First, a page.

HAWTHORN HALF-DAY RACE REPORT
"I may have to cancel my plans to race Hawthorn." I called Stephanie, (my race crew), to relay this message only days before the race. My family was expecting my grandmother to pass away any day. The doctor said she expected her to pass a full week prior. We sat on pins and needles waiting for "it" to happen, but days and days passed. As race day came closer I began to think of a Plan B in case "it" did happen. As important as racing is to me, family is more of a priority and I wanted to be around to help my mother when it finally did happen. I received a phone call at work on Wednesday before the race. She went peacefully with my mom and her siblings in the room. The funeral and burial commenced swiftly.
|Grabbing a bottle for a cold dousing!|
|The Course Record.|
This year I was prepped to go 80 miles. Two weeks before the race I even put in a 20 hour week of training running over 100 miles on trails. I knew my goals would be a true accomplishment as the conditions last year were nearly unheard of, PERFECT. Last year I ran a great race: 77.9 miles placing 2nd. Jesse Davis ran 78.4 miles. Like I said, we both broke the old CR of 72, but the record went to him.
Race morning held relatively cool temps for a summer race. I had been training in the hottest part of the day for the past few months to prep for the heat at Hawthorn. The race course is a 5K loop on trails mostly with a mile of pavement thrown in. Nearly a mile or more of the loop is on an earthen dam bordering a small lake with reeds which block the breeze. This section is fully exposed to the sun adding to the heat and oppressive conditions which have been present at the race in the past.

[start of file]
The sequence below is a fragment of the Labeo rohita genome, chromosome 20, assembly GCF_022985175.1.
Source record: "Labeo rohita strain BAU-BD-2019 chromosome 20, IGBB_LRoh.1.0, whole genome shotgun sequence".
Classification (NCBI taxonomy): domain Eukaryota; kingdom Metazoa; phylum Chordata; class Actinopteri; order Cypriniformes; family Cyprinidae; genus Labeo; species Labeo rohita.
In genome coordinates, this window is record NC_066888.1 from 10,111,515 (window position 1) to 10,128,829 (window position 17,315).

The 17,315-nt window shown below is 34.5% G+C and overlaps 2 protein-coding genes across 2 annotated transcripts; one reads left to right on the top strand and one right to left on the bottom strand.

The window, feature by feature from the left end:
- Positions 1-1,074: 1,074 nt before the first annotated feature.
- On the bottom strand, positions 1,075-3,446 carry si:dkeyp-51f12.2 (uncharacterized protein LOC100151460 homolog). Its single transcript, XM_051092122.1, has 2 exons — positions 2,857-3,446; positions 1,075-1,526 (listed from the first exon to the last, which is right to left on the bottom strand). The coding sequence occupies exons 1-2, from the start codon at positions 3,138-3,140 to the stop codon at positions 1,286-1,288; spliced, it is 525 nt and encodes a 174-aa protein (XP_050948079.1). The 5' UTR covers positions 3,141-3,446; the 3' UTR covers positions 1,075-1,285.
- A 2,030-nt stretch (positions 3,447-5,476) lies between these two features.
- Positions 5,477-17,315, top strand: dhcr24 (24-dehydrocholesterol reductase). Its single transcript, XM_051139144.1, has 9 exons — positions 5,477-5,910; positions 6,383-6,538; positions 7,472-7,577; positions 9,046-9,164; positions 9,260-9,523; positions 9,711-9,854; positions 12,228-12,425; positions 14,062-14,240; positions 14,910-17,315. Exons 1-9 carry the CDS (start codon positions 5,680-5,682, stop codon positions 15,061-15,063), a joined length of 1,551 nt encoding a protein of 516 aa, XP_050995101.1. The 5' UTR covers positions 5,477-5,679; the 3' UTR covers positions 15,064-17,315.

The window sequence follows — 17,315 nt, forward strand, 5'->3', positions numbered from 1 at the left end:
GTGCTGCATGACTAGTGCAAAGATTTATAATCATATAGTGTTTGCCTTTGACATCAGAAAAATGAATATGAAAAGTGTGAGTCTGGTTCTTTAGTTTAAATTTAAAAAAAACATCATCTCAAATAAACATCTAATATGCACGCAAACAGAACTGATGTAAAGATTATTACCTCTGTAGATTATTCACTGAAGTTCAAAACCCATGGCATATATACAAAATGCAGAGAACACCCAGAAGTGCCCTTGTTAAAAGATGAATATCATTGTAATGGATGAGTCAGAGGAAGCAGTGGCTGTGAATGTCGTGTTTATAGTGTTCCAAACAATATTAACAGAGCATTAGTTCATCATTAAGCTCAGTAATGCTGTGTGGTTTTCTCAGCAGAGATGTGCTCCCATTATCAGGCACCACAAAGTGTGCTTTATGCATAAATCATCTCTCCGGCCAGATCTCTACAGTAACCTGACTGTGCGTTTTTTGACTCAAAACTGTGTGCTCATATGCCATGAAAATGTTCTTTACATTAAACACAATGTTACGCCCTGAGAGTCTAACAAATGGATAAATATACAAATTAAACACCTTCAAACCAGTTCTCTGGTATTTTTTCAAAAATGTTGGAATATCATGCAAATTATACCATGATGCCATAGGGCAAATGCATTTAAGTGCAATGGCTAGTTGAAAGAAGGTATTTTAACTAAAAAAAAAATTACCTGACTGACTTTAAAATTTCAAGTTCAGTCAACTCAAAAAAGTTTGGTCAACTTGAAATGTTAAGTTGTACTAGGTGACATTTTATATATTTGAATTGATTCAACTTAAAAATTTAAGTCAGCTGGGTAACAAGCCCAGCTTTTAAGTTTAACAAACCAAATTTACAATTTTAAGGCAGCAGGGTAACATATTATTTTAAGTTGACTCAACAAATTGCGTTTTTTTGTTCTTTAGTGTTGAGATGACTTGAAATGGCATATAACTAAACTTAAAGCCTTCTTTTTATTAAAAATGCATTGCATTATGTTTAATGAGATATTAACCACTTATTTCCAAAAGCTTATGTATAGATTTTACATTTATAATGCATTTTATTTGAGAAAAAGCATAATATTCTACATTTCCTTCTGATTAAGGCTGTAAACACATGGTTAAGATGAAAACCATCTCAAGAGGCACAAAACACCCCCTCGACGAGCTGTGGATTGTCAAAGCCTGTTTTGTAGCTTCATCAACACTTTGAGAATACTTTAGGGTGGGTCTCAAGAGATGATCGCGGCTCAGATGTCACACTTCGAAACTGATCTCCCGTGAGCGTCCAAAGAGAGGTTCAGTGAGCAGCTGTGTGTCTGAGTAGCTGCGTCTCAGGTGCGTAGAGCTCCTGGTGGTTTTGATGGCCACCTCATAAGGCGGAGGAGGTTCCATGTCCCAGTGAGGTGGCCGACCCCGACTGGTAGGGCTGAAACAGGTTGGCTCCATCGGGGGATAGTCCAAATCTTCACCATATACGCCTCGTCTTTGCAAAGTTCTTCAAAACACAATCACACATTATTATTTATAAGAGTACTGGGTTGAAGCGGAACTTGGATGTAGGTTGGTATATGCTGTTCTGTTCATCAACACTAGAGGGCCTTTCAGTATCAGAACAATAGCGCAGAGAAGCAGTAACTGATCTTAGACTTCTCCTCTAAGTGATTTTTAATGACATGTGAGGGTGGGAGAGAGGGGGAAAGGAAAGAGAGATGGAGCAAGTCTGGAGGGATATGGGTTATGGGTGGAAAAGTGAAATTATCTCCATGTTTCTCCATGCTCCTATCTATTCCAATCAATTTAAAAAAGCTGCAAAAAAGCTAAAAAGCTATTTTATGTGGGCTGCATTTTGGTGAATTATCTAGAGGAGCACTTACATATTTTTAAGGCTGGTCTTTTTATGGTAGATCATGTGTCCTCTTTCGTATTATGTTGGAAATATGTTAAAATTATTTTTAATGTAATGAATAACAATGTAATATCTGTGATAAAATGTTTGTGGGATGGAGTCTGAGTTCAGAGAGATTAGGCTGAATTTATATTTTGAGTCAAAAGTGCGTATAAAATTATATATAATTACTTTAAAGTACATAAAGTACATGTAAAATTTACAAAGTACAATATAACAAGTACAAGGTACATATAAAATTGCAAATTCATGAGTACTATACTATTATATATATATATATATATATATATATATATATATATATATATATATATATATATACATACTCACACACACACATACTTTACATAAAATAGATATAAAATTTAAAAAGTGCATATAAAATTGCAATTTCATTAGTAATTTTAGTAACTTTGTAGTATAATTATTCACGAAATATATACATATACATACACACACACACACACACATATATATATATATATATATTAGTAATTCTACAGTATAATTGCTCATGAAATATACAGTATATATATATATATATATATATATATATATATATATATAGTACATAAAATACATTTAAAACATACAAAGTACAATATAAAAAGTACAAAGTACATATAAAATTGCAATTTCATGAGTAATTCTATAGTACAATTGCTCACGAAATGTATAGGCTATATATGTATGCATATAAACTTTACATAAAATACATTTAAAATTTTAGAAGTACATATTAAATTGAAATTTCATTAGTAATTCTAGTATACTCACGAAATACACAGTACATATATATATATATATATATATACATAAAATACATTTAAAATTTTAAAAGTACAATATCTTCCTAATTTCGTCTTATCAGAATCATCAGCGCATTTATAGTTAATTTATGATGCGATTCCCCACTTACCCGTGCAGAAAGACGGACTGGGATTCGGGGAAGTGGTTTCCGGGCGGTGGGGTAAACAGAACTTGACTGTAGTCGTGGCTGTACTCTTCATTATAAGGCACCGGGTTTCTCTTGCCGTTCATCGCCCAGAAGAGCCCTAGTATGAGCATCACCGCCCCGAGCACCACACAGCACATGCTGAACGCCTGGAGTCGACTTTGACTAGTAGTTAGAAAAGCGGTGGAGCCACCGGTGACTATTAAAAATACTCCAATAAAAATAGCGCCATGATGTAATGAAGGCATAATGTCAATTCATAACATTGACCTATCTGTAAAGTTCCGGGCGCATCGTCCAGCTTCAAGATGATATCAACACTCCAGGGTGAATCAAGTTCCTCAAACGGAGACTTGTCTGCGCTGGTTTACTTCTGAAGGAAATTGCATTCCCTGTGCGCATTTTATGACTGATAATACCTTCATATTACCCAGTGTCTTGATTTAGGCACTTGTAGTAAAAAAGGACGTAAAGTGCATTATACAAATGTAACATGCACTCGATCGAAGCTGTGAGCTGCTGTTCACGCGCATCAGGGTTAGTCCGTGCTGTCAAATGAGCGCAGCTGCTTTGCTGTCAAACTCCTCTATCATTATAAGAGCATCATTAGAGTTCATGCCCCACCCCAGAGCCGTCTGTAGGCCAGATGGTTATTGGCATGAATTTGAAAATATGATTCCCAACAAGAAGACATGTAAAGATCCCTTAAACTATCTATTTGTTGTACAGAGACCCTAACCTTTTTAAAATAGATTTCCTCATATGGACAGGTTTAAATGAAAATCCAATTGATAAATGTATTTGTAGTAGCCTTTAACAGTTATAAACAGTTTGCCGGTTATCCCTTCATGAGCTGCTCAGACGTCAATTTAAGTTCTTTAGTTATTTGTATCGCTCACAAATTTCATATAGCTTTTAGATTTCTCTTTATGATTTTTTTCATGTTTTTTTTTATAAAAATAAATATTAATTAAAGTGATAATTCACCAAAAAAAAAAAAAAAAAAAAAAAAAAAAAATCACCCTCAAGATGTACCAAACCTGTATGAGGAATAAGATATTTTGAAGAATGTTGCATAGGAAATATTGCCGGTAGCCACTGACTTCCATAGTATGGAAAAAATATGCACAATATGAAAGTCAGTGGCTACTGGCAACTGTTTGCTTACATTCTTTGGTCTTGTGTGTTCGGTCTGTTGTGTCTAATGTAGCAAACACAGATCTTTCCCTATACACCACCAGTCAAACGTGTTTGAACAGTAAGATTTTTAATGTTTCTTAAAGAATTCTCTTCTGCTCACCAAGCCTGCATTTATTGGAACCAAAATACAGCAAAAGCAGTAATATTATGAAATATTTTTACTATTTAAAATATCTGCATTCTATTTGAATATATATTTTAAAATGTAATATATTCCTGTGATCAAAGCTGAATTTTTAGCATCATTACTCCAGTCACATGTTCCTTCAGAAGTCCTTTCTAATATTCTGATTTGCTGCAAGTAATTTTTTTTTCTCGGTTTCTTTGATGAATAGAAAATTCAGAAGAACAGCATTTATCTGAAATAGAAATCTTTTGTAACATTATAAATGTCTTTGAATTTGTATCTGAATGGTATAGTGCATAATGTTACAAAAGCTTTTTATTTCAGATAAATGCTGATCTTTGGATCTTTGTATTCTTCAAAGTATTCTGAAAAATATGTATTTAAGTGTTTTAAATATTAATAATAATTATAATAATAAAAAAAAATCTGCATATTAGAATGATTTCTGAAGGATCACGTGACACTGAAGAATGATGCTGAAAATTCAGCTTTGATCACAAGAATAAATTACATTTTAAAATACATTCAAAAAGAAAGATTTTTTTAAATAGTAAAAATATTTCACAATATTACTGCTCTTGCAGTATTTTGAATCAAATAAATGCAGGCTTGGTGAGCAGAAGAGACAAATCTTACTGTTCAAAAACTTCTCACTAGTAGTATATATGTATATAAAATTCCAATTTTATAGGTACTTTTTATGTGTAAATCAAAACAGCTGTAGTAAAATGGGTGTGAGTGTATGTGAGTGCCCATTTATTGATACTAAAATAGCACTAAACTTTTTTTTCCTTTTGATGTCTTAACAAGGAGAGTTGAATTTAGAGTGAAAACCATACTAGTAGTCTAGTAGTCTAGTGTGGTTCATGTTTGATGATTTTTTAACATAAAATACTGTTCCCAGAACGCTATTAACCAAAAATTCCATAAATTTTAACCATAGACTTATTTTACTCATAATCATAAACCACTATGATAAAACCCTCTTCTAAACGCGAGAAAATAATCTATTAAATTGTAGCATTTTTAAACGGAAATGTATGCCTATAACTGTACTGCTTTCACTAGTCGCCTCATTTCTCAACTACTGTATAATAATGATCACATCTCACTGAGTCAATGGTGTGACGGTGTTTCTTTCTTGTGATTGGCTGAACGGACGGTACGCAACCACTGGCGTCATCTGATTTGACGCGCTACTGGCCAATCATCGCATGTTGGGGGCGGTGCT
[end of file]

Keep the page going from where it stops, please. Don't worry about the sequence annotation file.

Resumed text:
|Lets GO! 7:20 We got one more in us!|
The first hour hour of the race I started incredibly slowly, well below my goal pace for the day. I knew to run my absolute best I had to control the day, not the other way around. I checked my watch as I passed the start/finish line a second time completing my second lap. I had been running very comfortably and I knew I needed to pick it up. My first hour was only 6.2 miles per hour on average! Once again, I was in control. I didn't worry about the heat that was on the way. Some people think its a good idea to run hard early, and "beat the heat". I don't agree.
My laps picked up in pace quite a bit over the next several hours. My form was strong and I was doing well mentally. My lap splits were within 60 seconds of one another. I was in the groove. I ran with some guys and figured I was somewhere near first place but I wasn't sure, even three hours into the event I didn't know my placement. Placement is irrelevant. I knew that pacing was all that mattered, nothing and no one else mattered. I was running my own race, confident. I knew there was supposedly some other guy out there aiming to hit 80, but I didn't notice who it might be and I didn't care. By the 3 hour mark I had taken first place and by the 4 hour mark I had lapped the guys that were out front at the beginning of the day.
I grabbed my iPod around the 4 hour mark. My splits were still within 60 seconds of each other. I had run 26.67 miles in 4:00 exactly which is literally exactly where I needed to be to run 80. I was focused and stayed just outside the comfort zone. I enjoyed the great camaraderie on the course. All the runners and I cheered on one another as the day progressed.
Around noon, Stephanie and I employed a strategy which I believe was one major key to success on the day. Every other lap, she handed me a Buff filled with ice that kept me cool. (I called it my Ice-Bukaki) "Gimme the ice-Bukaki"! I'd yell as I neared the start/finish line. ( a Buff is a big tube shaped bandana thingy that I packed with several cups of ice. Don't ask what Bukaki is, and definitely don't google it.)